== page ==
A video set to a new mix of David Bowie's "Space Oddity" was unveiled during NASA's 50th-anniversary celebration of the Moon landing over the weekend.

You can see it at YouTube, where the description reveals details of the clip: "The video features footage of David Bowie performing 'Space Oddity' at his 50th-birthday concert at Madison Square Garden in 1997 (directed by Tim Pope), married to footage shot and directed by Édouard Lock (the founder and choreographer of the Montreal dance troupe La La La Human Steps), for the onscreen back drop of Bowie’s 1990 Sound & Vision tour."

The new version of "Space Oddity" arrived on July 12, one day after the 50th anniversary of the original's release, as part of a set that contained the 1969 mixes of both "Space Oddity" and its B-side, "Wild Eyed Boy From Freecloud," a poster and a photo. It was mixed by Bowie's longtime collaborator Tony Visconti, who oversaw the sessions for 1969's David Bowie but thought "Space Oddity" was a novelty song given its timing with the Apollo 11 mission.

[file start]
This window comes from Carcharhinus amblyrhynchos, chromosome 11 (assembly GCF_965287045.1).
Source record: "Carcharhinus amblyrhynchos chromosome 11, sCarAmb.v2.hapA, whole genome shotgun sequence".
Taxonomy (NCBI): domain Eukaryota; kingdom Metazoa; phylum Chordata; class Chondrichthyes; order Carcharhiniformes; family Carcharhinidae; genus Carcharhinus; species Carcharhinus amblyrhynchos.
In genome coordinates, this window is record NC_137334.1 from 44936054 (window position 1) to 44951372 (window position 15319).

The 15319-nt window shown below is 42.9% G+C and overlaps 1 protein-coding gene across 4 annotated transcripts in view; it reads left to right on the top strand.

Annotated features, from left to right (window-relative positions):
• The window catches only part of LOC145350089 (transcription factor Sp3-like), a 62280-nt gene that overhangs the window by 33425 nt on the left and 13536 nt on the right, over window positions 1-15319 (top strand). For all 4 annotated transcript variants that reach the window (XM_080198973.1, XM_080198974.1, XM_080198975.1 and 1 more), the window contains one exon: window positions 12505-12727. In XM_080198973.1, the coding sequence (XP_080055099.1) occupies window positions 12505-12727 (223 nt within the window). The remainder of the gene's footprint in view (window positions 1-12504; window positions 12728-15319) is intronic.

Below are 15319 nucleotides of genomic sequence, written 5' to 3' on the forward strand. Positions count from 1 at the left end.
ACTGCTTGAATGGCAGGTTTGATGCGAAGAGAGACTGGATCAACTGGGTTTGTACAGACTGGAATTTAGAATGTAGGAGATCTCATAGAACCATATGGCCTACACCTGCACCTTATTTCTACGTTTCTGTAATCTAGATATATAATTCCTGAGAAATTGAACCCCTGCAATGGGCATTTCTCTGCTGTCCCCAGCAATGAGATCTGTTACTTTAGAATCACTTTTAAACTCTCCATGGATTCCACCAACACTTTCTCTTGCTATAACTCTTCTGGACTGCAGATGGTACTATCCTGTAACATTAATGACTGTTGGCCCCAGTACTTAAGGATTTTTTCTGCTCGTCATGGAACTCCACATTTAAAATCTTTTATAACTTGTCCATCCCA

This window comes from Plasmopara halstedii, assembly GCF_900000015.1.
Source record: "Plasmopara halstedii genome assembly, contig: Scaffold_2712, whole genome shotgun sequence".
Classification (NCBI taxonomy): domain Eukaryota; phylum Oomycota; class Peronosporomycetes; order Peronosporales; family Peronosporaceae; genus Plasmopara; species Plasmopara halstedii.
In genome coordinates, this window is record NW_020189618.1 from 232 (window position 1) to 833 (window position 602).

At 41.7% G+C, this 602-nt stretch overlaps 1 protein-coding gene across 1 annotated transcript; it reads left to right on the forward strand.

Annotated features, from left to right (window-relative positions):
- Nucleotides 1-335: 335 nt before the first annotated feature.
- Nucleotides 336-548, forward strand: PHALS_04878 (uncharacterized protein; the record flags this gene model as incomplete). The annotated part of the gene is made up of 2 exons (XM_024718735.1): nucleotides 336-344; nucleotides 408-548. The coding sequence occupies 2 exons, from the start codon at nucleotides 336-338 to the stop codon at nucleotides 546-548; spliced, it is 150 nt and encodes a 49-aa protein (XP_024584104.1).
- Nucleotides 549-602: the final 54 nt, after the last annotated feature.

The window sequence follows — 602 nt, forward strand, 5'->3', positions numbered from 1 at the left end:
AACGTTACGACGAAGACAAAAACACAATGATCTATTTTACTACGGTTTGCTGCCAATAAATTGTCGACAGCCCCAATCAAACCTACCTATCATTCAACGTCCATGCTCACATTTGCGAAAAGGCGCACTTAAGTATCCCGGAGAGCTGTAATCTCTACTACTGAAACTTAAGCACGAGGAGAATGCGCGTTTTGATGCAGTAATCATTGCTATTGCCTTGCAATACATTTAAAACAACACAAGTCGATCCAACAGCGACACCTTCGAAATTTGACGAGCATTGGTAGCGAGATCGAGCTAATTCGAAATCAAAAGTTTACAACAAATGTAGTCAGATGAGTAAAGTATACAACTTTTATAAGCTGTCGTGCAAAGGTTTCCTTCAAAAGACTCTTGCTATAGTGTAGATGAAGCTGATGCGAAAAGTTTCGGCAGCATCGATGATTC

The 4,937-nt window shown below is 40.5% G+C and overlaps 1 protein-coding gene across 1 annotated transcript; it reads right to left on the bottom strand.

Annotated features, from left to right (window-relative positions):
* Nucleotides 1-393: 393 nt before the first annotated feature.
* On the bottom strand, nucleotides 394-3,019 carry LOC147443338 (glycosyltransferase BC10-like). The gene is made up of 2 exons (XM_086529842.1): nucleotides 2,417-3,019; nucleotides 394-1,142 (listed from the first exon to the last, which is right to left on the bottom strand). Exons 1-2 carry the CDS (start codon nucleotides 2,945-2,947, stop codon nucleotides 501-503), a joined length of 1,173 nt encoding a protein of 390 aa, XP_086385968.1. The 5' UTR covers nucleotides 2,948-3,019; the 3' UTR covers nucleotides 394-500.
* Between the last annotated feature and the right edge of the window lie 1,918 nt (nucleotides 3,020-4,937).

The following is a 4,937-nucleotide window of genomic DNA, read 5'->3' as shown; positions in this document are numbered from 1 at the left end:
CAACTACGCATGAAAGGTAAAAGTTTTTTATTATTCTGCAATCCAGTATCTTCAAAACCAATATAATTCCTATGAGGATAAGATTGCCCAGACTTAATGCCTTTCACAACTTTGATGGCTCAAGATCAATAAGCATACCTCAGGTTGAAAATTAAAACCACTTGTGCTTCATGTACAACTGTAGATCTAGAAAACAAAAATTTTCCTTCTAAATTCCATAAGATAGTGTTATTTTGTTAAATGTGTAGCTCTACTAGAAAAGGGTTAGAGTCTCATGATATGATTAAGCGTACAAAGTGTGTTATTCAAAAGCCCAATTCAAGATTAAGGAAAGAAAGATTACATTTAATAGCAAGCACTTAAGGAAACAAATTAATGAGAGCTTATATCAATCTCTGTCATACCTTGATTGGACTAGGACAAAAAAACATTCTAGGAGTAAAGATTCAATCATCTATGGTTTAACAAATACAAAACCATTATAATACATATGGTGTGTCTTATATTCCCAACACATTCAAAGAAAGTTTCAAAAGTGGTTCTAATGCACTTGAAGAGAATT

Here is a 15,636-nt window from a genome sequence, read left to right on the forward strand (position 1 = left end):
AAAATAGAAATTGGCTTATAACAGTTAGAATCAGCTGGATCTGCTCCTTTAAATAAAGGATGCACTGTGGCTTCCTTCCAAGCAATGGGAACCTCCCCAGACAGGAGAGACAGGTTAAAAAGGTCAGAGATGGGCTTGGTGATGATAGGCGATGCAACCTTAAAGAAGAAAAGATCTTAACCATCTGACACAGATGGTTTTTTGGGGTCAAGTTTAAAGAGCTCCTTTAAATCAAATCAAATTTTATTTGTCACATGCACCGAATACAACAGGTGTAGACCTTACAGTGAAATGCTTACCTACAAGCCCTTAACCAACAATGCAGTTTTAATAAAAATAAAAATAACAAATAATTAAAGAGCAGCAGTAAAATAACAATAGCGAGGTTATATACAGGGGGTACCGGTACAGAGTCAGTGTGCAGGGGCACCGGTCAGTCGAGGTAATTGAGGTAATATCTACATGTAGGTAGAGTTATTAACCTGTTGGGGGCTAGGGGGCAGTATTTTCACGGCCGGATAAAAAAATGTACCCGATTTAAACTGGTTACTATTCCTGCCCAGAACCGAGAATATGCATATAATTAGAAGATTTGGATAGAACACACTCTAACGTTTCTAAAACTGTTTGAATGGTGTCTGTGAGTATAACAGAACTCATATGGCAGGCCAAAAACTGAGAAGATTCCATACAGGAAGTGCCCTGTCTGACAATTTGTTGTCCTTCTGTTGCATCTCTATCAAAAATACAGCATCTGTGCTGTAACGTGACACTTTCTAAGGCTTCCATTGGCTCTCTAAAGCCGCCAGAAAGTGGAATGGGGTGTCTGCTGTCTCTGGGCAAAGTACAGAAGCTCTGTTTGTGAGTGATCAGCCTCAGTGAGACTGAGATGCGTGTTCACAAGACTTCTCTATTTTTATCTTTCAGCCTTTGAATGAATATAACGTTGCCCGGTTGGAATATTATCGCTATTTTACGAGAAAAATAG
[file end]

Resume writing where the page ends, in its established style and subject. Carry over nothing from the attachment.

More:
Instead, he let his associate Gus Dudgeon produce the track, and it became Bowie's breakthrough single, reaching No. 5 in the U.K.

In addition to the premiere, which took place at the Kennedy Center in Washington, D.C., the video was scheduled to be shown, without sound, during festivities in New York's Times Square. However, the city canceled all official outdoor events due to extreme heat over the weekend.

 

 

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